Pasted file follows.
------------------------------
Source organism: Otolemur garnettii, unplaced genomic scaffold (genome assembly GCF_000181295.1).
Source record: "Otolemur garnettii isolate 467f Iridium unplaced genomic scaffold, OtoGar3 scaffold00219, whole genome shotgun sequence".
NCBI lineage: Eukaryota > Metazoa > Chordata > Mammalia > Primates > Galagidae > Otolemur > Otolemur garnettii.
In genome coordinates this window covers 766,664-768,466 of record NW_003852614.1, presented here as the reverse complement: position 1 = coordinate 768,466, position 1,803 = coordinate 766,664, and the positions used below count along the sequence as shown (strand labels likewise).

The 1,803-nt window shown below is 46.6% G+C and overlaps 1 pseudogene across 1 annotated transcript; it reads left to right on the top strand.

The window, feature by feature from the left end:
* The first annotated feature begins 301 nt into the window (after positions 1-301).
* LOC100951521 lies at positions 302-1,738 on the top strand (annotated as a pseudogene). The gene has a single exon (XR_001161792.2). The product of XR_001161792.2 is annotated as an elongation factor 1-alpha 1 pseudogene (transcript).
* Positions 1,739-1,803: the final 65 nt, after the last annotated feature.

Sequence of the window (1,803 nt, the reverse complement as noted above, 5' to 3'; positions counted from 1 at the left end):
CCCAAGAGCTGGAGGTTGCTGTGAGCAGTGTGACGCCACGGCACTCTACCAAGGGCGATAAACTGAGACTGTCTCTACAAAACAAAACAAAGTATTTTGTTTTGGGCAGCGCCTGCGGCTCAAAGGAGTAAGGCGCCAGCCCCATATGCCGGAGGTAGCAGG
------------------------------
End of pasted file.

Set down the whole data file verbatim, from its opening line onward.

Source organism: Otolemur garnettii, unplaced genomic scaffold (genome assembly GCF_000181295.1).
Source record: "Otolemur garnettii isolate 467f Iridium unplaced genomic scaffold, OtoGar3 scaffold00219, whole genome shotgun sequence".
NCBI lineage: Eukaryota > Metazoa > Chordata > Mammalia > Primates > Galagidae > Otolemur > Otolemur garnettii.
In genome coordinates this window covers 766,664-768,466 of record NW_003852614.1, presented here as the reverse complement: position 1 = coordinate 768,466, position 1,803 = coordinate 766,664, and the positions used below count along the sequence as shown (strand labels likewise).

The 1,803-nt window shown below is 46.6% G+C and overlaps 1 pseudogene across 1 annotated transcript; it reads left to right on the top strand.

The window, feature by feature from the left end:
* The first annotated feature begins 301 nt into the window (after positions 1-301).
* LOC100951521 lies at positions 302-1,738 on the top strand (annotated as a pseudogene). The gene has a single exon (XR_001161792.2). The product of XR_001161792.2 is annotated as an elongation factor 1-alpha 1 pseudogene (transcript).
* Positions 1,739-1,803: the final 65 nt, after the last annotated feature.

Sequence of the window (1,803 nt, the reverse complement as noted above, 5' to 3'; positions counted from 1 at the left end):
CCCAAGAGCTGGAGGTTGCTGTGAGCAGTGTGACGCCACGGCACTCTACCAAGGGCGATAAACTGAGACTGTCTCTACAAAACAAAACAAAGTATTTTGTTTTGGGCAGCGCCTGCGGCTCAAAGGAGTAAGGCGCCAGCCCCATATGCCGGAGGTAGCAGG